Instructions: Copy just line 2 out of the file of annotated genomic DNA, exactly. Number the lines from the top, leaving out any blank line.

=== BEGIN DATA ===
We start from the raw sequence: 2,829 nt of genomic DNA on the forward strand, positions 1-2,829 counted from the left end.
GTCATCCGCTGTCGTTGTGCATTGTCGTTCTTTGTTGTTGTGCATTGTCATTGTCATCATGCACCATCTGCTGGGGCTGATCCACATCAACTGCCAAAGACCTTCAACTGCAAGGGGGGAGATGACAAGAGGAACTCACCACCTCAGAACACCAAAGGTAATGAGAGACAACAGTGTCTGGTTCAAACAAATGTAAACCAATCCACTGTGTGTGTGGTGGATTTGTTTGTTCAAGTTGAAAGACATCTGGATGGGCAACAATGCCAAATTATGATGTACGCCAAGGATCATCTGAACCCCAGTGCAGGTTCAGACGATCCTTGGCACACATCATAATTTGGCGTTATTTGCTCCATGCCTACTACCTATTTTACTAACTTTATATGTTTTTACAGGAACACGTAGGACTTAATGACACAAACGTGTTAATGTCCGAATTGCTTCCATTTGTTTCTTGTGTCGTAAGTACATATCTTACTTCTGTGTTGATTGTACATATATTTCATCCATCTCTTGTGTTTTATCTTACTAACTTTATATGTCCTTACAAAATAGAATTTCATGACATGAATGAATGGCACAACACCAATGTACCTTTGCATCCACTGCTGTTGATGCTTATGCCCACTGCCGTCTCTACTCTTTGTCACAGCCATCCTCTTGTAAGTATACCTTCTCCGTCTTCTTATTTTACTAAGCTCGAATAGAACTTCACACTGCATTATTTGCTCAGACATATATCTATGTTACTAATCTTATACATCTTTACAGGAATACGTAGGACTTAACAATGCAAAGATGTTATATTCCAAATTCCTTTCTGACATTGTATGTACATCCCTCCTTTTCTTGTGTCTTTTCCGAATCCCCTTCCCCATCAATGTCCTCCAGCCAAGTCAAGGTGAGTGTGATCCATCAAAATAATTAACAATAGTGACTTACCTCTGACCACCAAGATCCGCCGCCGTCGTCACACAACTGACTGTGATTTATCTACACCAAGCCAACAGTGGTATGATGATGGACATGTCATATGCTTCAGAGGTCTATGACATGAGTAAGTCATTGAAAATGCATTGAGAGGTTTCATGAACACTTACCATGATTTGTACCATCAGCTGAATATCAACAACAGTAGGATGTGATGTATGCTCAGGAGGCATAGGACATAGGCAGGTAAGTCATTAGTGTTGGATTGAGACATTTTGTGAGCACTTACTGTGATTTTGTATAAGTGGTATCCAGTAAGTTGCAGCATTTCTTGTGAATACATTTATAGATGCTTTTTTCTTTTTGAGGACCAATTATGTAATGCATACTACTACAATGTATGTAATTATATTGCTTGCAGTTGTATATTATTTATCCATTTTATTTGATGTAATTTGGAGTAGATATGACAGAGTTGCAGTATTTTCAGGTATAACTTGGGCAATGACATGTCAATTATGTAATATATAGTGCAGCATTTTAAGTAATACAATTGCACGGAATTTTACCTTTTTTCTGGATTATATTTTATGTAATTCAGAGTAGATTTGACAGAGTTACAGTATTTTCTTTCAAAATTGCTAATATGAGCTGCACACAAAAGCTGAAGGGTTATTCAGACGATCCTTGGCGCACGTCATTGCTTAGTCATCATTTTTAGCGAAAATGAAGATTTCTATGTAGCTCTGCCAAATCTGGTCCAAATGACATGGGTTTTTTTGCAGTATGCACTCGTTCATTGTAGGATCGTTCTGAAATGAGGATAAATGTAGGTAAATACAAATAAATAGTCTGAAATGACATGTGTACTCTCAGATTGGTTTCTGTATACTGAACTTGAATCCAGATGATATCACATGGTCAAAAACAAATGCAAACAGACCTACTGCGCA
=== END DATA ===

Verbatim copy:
GTCATCCGCTGTCGTTGTGCATTGTCGTTCTTTGTTGTTGTGCATTGTCATTGTCATCATGCACCATCTGCTGGGGCTGATCCACATCAACTGCCAAAGACCTTCAACTGCAAGGGGGGAGATGACAAGAGGAACTCACCACCTCAGAACACCAAAGGTAATGAGAGACAACAGTGTCTGGTTCAAACAAATGTAAACCAATCCACTGTGTGTGTGGTGGATTTGTTTGTTCAAGTTGAAAGACATCTGGATGGGCAACAATGCCAAATTATGATGTACGCCAAGGATCATCTGAACCCCAGTGCAGGTTCAGACGATCCTTGGCACACATCATAATTTGGCGTTATTTGCTCCATGCCTACTACCTATTTTACTAACTTTATATGTTTTTACAGGAACACGTAGGACTTAATGACACAAACGTGTTAATGTCCGAATTGCTTCCATTTGTTTCTTGTGTCGTAAGTACATATCTTACTTCTGTGTTGATTGTACATATATTTCATCCATCTCTTGTGTTTTATCTTACTAACTTTATATGTCCTTACAAAATAGAATTTCATGACATGAATGAATGGCACAACACCAATGTACCTTTGCATCCACTGCTGTTGATGCTTATGCCCACTGCCGTCTCTACTCTTTGTCACAGCCATCCTCTTGTAAGTATACCTTCTCCGTCTTCTTATTTTACTAAGCTCGAATAGAACTTCACACTGCATTATTTGCTCAGACATATATCTATGTTACTAATCTTATACATCTTTACAGGAATACGTAGGACTTAACAATGCAAAGATGTTATATTCCAAATTCCTTTCTGACATTGTATGTACATCCCTCCTTTTCTTGTGTCTTTTCCGAATCCCCTTCCCCATCAATGTCCTCCAGCCAAGTCAAGGTGAGTGTGATCCATCAAAATAATTAACAATAGTGACTTACCTCTGACCACCAAGATCCGCCGCCGTCGTCACACAACTGACTGTGATTTATCTACACCAAGCCAACAGTGGTATGATGATGGACATGTCATATGCTTCAGAGGTCTATGACATGAGTAAGTCATTGAAAATGCATTGAGAGGTTTCATGAACACTTACCATGATTTGTACCATCAGCTGAATATCAACAACAGTAGGATGTGATGTATGCTCAGGAGGCATAGGACATAGGCAGGTAAGTCATTAGTGTTGGATTGAGACATTTTGTGAGCACTTACTGTGATTTTGTATAAGTGGTATCCAGTAAGTTGCAGCATTTCTTGTGAATACATTTATAGATGCTTTTTTCTTTTTGAGGACCAATTATGTAATGCATACTACTACAATGTATGTAATTATATTGCTTGCAGTTGTATATTATTTATCCATTTTATTTGATGTAATTTGGAGTAGATATGACAGAGTTGCAGTATTTTCAGGTATAACTTGGGCAATGACATGTCAATTATGTAATATATAGTGCAGCATTTTAAGTAATACAATTGCACGGAATTTTACCTTTTTTCTGGATTATATTTTATGTAATTCAGAGTAGATTTGACAGAGTTACAGTATTTTCTTTCAAAATTGCTAATATGAGCTGCACACAAAAGCTGAAGGGTTATTCAGACGATCCTTGGCGCACGTCATTGCTTAGTCATCATTTTTAGCGAAAATGAAGATTTCTATGTAGCTCTGCCAAATCTGGTCCAAATGACATGGGTTTTTTTGCAGTATGCACTCGTTCATTGTAGGATCGTTCTGAAATGAGGATAAATGTAGGTAAATACAAATAAATAGTCTGAAATGACATGTGTACTCTCAGATTGGTTTCTGTATACTGAACTTGAATCCAGATGATATCACATGGTCAAAAACAAATGCAAACAGACCTACTGCGCA